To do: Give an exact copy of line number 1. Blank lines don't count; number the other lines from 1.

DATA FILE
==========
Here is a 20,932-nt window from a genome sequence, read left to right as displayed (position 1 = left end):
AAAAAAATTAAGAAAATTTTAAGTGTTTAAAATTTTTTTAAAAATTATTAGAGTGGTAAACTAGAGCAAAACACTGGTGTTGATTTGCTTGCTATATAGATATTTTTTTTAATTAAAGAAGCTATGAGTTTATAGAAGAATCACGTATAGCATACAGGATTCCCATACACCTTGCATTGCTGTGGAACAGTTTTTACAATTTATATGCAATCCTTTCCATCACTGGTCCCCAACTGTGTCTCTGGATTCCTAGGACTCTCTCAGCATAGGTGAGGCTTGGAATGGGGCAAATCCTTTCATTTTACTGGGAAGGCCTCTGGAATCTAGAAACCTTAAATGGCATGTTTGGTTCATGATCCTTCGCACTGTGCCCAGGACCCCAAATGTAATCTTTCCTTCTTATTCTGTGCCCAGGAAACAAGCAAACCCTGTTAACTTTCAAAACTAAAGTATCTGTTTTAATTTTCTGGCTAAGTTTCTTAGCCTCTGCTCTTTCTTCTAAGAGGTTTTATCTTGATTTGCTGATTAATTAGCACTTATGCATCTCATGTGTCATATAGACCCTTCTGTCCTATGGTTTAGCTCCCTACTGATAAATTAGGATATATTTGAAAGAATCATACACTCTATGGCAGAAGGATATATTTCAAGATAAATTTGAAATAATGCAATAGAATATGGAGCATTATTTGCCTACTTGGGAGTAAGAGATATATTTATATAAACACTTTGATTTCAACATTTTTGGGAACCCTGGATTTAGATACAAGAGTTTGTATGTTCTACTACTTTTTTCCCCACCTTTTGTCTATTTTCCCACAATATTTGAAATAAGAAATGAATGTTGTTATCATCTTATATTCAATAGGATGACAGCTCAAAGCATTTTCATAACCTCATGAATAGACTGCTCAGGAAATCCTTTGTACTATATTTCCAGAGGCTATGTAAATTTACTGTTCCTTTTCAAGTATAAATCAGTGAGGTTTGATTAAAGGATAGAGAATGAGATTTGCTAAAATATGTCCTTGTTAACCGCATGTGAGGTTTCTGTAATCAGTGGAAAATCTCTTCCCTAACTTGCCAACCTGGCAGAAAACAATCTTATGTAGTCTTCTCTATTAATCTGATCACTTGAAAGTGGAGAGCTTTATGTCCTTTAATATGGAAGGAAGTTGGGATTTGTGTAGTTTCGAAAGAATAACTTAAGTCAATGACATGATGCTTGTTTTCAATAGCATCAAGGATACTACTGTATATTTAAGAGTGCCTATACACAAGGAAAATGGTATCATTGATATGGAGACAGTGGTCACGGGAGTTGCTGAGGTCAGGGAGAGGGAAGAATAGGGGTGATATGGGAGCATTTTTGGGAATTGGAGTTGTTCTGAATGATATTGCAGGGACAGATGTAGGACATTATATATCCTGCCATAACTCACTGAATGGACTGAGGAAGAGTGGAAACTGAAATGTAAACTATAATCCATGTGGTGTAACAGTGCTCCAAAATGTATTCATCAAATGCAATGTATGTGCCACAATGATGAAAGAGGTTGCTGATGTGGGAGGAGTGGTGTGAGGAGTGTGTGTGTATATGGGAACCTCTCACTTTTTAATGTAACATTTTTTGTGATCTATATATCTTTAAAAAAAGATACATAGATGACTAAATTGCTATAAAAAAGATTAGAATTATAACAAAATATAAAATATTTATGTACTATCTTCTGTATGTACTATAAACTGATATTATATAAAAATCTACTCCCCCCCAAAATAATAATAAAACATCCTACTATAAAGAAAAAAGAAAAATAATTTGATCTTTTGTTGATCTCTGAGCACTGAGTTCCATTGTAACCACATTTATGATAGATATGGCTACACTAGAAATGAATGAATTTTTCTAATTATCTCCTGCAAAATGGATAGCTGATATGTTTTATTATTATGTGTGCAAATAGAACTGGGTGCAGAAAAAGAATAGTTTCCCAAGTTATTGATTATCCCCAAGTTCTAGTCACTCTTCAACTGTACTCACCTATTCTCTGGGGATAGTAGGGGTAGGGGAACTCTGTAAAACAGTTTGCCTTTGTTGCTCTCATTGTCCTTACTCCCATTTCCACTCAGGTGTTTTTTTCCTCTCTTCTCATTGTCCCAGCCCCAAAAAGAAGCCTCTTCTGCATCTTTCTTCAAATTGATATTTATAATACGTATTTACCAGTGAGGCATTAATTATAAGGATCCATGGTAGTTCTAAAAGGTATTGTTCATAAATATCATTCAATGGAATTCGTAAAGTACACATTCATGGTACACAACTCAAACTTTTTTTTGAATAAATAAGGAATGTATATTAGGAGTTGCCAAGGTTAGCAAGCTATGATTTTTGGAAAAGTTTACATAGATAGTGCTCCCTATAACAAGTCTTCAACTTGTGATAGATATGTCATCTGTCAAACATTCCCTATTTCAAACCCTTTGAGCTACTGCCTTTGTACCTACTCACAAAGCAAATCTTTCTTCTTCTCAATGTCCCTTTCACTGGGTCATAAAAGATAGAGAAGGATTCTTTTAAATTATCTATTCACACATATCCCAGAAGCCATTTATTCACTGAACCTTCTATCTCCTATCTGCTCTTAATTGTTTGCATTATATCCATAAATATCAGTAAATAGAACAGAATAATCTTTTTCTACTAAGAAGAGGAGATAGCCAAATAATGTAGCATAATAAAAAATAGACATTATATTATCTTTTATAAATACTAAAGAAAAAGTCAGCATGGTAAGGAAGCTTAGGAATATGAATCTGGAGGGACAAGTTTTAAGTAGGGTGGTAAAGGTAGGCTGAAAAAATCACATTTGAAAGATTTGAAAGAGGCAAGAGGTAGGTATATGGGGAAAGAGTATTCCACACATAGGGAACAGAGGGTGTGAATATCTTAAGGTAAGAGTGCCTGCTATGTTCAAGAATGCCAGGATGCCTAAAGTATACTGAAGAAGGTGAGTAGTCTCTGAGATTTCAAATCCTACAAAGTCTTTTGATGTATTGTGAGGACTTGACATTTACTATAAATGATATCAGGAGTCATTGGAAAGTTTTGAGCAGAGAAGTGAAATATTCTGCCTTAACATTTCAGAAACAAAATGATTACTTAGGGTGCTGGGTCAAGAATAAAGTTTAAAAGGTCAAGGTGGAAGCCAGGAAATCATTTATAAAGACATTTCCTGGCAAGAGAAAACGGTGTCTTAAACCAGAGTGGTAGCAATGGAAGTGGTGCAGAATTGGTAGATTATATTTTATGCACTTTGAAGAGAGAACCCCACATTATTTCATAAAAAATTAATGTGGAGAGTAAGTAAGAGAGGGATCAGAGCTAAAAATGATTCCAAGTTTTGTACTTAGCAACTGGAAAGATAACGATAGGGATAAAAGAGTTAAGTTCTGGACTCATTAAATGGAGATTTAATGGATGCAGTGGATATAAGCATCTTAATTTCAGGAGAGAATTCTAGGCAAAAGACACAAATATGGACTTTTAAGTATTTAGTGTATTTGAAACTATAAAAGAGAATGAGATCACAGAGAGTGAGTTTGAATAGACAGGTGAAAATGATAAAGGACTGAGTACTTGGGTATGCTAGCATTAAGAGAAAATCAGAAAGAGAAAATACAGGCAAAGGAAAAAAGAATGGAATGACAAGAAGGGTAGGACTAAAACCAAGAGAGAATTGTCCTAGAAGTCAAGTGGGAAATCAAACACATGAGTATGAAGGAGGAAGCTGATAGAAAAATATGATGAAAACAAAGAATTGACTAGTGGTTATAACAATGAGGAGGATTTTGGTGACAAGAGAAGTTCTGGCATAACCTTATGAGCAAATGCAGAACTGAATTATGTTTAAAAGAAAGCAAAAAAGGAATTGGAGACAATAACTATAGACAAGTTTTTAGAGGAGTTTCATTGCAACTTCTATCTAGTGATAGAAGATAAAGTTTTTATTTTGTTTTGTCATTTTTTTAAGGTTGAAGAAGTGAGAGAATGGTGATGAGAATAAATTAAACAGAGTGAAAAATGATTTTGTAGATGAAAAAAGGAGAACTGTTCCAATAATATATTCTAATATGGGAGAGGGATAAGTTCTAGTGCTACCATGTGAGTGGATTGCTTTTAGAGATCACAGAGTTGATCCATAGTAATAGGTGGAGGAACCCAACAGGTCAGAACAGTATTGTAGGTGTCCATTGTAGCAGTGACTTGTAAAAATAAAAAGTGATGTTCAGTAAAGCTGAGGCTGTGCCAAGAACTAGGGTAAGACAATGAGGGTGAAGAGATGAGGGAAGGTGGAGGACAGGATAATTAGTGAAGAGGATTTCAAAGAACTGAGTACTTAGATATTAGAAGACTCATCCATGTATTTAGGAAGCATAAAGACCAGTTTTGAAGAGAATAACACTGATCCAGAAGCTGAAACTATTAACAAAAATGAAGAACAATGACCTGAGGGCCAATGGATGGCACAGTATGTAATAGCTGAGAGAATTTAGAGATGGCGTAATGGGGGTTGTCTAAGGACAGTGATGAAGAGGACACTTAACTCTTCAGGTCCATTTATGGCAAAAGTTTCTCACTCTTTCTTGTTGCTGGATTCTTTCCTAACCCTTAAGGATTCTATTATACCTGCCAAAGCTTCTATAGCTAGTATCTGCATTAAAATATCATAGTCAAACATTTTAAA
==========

Here is a 20,932-nt window from a genome sequence, read left to right as displayed (position 1 = left end):